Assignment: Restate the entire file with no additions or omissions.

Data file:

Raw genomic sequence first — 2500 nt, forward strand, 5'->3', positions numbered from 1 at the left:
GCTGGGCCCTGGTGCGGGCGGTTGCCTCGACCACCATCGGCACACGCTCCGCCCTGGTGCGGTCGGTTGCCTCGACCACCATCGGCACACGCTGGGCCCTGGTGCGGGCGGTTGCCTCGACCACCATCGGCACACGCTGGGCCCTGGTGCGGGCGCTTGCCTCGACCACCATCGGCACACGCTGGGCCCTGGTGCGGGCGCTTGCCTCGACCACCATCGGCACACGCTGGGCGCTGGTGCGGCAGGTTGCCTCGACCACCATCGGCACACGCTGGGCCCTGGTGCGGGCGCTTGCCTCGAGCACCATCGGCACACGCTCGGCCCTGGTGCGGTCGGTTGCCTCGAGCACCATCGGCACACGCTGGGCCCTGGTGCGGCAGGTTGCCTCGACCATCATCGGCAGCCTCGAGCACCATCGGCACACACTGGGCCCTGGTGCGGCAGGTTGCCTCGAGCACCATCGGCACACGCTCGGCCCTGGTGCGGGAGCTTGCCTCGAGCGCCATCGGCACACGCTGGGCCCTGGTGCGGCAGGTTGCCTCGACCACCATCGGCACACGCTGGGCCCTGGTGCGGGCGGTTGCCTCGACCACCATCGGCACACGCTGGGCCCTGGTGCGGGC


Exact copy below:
Raw genomic sequence first — 2500 nt, forward strand, 5'->3', positions numbered from 1 at the left:
GCTGGGCCCTGGTGCGGGCGGTTGCCTCGACCACCATCGGCACACGCTCCGCCCTGGTGCGGTCGGTTGCCTCGACCACCATCGGCACACGCTGGGCCCTGGTGCGGGCGGTTGCCTCGACCACCATCGGCACACGCTGGGCCCTGGTGCGGGCGCTTGCCTCGACCACCATCGGCACACGCTGGGCCCTGGTGCGGGCGCTTGCCTCGACCACCATCGGCACACGCTGGGCGCTGGTGCGGCAGGTTGCCTCGACCACCATCGGCACACGCTGGGCCCTGGTGCGGGCGCTTGCCTCGAGCACCATCGGCACACGCTCGGCCCTGGTGCGGTCGGTTGCCTCGAGCACCATCGGCACACGCTGGGCCCTGGTGCGGCAGGTTGCCTCGACCATCATCGGCAGCCTCGAGCACCATCGGCACACACTGGGCCCTGGTGCGGCAGGTTGCCTCGAGCACCATCGGCACACGCTCGGCCCTGGTGCGGGAGCTTGCCTCGAGCGCCATCGGCACACGCTGGGCCCTGGTGCGGCAGGTTGCCTCGACCACCATCGGCACACGCTGGGCCCTGGTGCGGGCGGTTGCCTCGACCACCATCGGCACACGCTGGGCCCTGGTGCGGGC